March 4, 2012 at 3:10 pm | Report abuse |
    • banasy¬©

      Then don't abort your baby, Bloodsportsan. Simple.
      Now back to the topic....

      March 4, 2012 at 5:59 pm | Report abuse |
  2. Street warrior

    And you are right bloodsport!!! We do treat humans worse than we treat animals. If you notice, they both continue repeating tge same thing over and over again,

    March 4, 2012 at 3:10 pm | Report abuse |
  3. Bloodsportfan

    Yes. Dogs bark. Humans talk. What of it? It's still no reason for them to shack-up together. Not to mention housecats. "Meow. Somebody's trying to break into the house. Le mew. Le purr"...and then go hide. Prohibition does NOT work. Legalize cat juggling.

    March 4, 2012 at 3:18 pm | Report abuse |
    • Mary

      Also having a good sense of humor helps to bring people to ones side on a specific issue. ūüôā

      March 4, 2012 at 3:20 pm | Report abuse |
  4. Mary

    At least some of the posters here actually participate in PERSUASIVE discussions, rather than FOCUSING in on the speaker.

    Guess you really have nothing to say.

    March 4, 2012 at 3:18 pm | Report abuse |
  5. RUFFNUTT (( 1/2 5th level magic-using kender ,1/4 illusionist ,1/4 warrior ))

    what we need to do is invent a dog suit and shoes that resist water and cold...
    they should also be reflective so if a dog gets lost we can find them..
    the do-shoes should be comvortable and light weight and resist snow build up...
    i think alot of dogs could be mad happier and safer by just having some dog beds... a thin dog bed to keep them off the snow would help..

    March 4, 2012 at 3:24 pm | Report abuse |
  6. chrissy

    @ luver, couldnt agree more!

    March 4, 2012 at 3:31 pm | Report abuse |
  7. Colin in Florida

    Not only is your opinion silly (you can make the bible say anything you want by quoting different verses), it has no place in a SPORTS report on a race in Alaska.

    Tell you what: Prove how good you are: Go stand in the path of a tornado and see if god spares you.

    March 4, 2012 at 5:32 pm | Report abuse |
  8. banasy©

    That's just our favorite misogynist serving the cool-aid only one other person will drink.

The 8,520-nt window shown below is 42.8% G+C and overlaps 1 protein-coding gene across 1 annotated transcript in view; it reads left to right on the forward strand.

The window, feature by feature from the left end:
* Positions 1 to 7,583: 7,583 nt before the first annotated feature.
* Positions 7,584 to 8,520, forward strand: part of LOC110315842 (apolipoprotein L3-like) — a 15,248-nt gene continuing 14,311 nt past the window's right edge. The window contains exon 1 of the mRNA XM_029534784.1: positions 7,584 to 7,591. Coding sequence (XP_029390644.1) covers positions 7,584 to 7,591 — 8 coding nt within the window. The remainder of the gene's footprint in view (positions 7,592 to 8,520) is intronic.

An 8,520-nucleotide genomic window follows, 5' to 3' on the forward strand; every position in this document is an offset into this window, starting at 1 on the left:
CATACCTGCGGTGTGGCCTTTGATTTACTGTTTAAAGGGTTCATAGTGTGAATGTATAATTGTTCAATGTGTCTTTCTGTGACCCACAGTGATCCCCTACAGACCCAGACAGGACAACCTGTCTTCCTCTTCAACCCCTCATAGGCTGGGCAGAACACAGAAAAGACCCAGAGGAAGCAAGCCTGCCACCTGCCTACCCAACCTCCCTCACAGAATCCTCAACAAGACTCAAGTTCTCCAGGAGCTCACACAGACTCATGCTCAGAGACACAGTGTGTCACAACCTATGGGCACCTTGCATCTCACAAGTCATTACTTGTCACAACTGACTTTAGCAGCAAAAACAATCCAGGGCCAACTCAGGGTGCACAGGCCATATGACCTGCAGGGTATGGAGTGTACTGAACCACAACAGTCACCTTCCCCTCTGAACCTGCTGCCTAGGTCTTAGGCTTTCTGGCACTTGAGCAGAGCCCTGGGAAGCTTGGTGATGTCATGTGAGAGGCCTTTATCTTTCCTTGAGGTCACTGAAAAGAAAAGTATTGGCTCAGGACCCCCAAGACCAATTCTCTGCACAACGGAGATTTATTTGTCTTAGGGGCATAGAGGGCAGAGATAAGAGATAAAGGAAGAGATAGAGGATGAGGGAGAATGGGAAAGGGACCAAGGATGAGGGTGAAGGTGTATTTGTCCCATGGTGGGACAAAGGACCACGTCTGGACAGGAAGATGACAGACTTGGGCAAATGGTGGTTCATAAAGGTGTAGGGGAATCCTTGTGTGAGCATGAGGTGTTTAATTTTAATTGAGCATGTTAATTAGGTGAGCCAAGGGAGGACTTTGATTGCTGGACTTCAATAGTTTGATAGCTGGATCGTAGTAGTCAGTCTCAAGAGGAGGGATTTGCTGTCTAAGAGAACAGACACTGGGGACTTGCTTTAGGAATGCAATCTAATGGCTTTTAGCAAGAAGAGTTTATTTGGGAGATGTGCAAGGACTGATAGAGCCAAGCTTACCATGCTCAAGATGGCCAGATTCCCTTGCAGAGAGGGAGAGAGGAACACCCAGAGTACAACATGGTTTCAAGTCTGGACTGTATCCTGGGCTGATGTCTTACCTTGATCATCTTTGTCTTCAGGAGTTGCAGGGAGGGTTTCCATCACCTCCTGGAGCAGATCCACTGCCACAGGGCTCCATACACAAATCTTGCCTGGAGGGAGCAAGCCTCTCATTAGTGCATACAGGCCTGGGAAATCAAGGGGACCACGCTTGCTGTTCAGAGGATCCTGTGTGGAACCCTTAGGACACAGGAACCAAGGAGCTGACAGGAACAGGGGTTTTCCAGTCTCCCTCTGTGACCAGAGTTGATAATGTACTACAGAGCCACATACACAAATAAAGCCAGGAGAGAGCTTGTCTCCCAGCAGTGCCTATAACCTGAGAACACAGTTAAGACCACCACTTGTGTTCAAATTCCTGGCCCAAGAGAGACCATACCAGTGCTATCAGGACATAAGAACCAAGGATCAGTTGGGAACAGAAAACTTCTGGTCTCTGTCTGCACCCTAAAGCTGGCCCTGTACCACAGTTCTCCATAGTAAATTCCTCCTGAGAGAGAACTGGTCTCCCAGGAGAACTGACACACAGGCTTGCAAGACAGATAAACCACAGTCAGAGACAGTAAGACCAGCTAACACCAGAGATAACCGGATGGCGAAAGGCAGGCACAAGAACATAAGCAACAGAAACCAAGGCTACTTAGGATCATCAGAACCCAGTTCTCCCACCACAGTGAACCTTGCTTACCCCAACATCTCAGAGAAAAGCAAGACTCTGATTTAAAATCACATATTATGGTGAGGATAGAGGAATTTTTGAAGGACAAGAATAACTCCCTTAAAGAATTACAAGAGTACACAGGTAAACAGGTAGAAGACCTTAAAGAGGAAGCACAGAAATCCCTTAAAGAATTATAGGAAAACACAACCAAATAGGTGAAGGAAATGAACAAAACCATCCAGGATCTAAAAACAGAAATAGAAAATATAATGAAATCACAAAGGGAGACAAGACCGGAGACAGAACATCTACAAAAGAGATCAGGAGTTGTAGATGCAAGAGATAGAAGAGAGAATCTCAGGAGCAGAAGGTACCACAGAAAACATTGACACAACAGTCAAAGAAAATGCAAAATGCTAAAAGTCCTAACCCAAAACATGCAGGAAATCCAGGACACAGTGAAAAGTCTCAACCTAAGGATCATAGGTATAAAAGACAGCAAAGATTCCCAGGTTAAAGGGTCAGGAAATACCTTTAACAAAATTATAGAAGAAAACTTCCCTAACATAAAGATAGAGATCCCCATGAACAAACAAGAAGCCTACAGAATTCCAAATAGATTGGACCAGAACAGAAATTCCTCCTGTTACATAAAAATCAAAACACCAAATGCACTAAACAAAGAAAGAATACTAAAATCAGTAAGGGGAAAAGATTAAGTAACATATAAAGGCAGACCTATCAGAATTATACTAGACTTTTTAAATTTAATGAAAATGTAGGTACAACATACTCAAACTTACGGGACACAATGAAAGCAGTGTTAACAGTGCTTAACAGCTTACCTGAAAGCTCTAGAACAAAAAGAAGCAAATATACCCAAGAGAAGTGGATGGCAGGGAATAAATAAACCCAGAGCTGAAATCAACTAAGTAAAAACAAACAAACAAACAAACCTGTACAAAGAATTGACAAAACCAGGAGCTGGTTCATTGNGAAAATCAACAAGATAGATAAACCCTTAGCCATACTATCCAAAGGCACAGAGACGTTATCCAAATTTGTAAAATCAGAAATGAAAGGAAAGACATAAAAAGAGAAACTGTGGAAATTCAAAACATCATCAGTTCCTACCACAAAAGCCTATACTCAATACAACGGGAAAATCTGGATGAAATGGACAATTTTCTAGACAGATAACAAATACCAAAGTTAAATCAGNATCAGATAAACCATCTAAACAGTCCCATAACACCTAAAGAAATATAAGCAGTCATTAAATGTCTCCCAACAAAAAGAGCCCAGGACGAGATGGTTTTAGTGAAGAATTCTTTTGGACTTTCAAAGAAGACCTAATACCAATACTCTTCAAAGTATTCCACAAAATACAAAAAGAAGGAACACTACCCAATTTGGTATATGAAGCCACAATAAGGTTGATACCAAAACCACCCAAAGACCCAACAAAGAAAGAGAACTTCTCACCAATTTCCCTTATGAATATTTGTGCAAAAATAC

It's all good.

    A pitbull is STILL in the terrier class.
    Americans STILL don't spend as much on their pet toys as they do on charity.

    Hi, eveyrone,

    March 4, 2012 at 5:34 pm | Report abuse |
    • dazzle ¬©

      @banasy, is this just another name for the rodent? Hope the day was great for you. Hello to all of the good guys!

      March 4, 2012 at 6:08 pm | Report abuse |
    • banasy¬©

      No, this is one who posts under many different names.
      He changes his u/n with every different post, at times.
      His favorite topic is usually the anus and sodomy.
      At least hamsta has the balls to only post under hamsta.

      March 4, 2012 at 6:49 pm | Report abuse |
  9. banasy©

    I suppose it makes sense you would shoot the female cat.

    March 4, 2012 at 5:37 pm | Report abuse |
  10. Jeff Frank (R-Ohio) "On The Lunatic Fringe"

    @ banasy©
    Hi banasy©, dropped in momentarily to say hi, and hope everything is going good for you and yours.
    I wish I could upload a picture of our foo foo puppy to you considering it's about dogs. The other day, I bought her a little pink vinyl raincoat with a bunny rabbit on the back of it. Mommy put it on her the other day when it rained, and she seems to like it. I'm glad she don't try to chew (peeking) on it like her racoon with a little plastic coke bottle with a squeeker in it.

    March 4, 2012 at 6:05 pm | Report abuse |
  11. KeithTexas

    I just like mushing through Anchorage in the pre race parade, then taking the flight to Nome to see the end of the race. I don't think I am tough enough to stay out for 10 days even when I was younger.

    March 4, 2012 at 7:49 pm | Report abuse |
  12. chrissy

    @ banasy dear you already know the answer to that ? its the *kool aid drinker* using a dif un thereby agreeing with oneself!

    March 4, 2012 at 8:05 pm | Report abuse |
  13. banasy©

    @dazzle: knew you'd catch on quick. ūüėČ

    @chrissy: of course, luv! There's only one other who drinks from the same poisonous cup. They share.
    Isn't that nice?

    March 4, 2012 at 8:15 pm | Report abuse |
  14. Street warrior

    @mary ,,,,,,,,,,,,,,,,,,,,,,,,,,,,,,,,,,,,,,iam right,you are wrong, iam smart and you are dumb! Oopps! Did i say that? Oh, i guess you have no response to common sense that these dogs are vital to alaskan life, than you are dumb . Conversation over!

    March 4, 2012 at 8:36 pm | Report abuse |
  15. chrissy

    lmao @ banasy, aint that a good way to spread an infectious disease?

    March 4, 2012 at 8:37 pm | Report abuse |
    • banasy¬©

      Nobody else drinks from that particular cup....

      March 4, 2012 at 8:57 pm | Report abuse |